Sunday, July 10, 2011

ARE EMBODIED IN A THICK, SENSUOUSLY WAXY MEDIUM

hand made encaustic paint by Don Porcella


"NEW YORK TIMES, ART CRITIC KEN JOHNSON DESCRIBES DON PORCELLA’S PAINTINGS AS, “…IMAGES LIKE SASQUATCH LOUNGING IN A PINK RECLINER BY A WILDERNESS LAKE AND A MOBILE HOME TRAILER ON FIRE ARE EMBODIED IN A THICK, SENSUOUSLY WAXY MEDIUM."

I make my own encaustic paint from the best materials. I use pharmaceutical grade beeswax and melt that with Damar Resin (Malaysian Fir Tree sap) and pigment to create the paint. Damar Resin is a very hard material and it has a much higher melting point than beeswax so when combined together to make encaustic paint you would need a temperature over 140 degrees to melt my paintings. Of course this temperature would also ruin all other types of painting as well. You can rap your knuckles on one of my paintings to see how hard they are and how durable they are too.

After making the paint I use a hand held butane torch and drip the paint onto the surface (wood panel) to create my paintings. After I drip the paint onto the surface, I sculpt the paint with gouges, knives, spatulas and my fingers. It is a handmade approach that helps create these unique paintings. Each painting is a "one of a kind" and can never be duplicated.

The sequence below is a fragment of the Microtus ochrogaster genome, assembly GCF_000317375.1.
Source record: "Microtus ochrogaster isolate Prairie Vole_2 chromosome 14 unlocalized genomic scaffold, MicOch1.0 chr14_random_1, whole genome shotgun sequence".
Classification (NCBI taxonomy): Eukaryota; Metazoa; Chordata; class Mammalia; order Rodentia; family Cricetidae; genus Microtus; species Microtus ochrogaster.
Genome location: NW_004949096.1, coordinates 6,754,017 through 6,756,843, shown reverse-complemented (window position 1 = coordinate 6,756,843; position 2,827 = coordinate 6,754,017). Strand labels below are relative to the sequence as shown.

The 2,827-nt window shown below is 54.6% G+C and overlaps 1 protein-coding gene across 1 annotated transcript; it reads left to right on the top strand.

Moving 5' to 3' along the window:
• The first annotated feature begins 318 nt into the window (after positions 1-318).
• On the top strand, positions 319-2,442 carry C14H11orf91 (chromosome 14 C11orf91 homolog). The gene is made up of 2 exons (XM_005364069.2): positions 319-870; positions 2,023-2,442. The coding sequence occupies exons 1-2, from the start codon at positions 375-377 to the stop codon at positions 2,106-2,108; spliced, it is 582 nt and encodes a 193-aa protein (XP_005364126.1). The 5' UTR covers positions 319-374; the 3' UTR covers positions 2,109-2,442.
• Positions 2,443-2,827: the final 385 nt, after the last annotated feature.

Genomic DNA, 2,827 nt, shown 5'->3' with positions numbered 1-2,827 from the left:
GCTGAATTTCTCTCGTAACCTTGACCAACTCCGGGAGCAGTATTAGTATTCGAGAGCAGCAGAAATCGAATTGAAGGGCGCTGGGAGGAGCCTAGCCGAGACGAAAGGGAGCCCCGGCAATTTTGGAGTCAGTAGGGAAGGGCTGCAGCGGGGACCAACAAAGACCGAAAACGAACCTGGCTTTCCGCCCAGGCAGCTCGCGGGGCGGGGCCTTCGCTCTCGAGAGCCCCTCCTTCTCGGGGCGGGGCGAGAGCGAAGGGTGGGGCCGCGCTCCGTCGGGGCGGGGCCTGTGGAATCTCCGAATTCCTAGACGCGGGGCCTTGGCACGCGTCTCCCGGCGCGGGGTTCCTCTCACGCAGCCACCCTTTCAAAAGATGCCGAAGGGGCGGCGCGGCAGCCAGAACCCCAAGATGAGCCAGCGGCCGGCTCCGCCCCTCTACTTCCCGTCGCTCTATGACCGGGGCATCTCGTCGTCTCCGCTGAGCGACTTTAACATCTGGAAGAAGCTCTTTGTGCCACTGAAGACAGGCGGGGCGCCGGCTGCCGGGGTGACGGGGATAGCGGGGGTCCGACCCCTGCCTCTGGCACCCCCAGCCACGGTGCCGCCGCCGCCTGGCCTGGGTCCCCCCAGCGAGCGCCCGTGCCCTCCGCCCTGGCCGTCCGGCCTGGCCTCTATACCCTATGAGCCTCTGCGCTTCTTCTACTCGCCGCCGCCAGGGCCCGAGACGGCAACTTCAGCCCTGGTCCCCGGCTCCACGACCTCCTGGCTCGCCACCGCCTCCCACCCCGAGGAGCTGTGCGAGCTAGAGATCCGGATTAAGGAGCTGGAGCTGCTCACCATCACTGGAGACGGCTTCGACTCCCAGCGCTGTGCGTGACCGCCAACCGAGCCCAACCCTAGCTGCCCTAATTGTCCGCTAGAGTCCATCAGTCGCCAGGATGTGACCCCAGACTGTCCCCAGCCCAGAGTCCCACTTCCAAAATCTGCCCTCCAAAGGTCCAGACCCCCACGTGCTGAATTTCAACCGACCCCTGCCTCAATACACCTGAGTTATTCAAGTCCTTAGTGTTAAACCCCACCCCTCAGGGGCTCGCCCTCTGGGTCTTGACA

Encaustic paint dates back to the ancient Greeks and Romans around the 1st century. Encaustic is over 2000 years old and yet it has survived better than other types of painting like oil on canvas. In fact, encaustic on wood is more archival than oil or acrylic on canvas because the encaustic on wood prevents moisture which is often times the downfall of anything painted onto canvas.

Jasper Johns is the most famous encaustic painter. The famous American flag paintings he did were all made using encaustic paint.


This is a link to the most comprehensive site regarding this medium...

Don Porcella making an encaustic painting

the tools and materials to make encaustic paintings in Don's studio






2 Comments:

Anonymous AOK said...

I really liked this breakdown of how to make encaustic paint and the history of it! Way to defend the medium! It seems like it could be difficult just to obtain all these materials!

3:23 PM  
Blogger Lille Diane said...

This is so cool, Don! I haven't worked in this medium yet but you have inspired me to try it! The colors shown in the picture of the encaustic paints you made are like eye candy! Thank you for sharing the techniques you use to create your original, one of a kind pieces of fabulously, funky art! Plus, now that I know you have a blog I'll stop back to see more of what you're up to!

4:05 PM  

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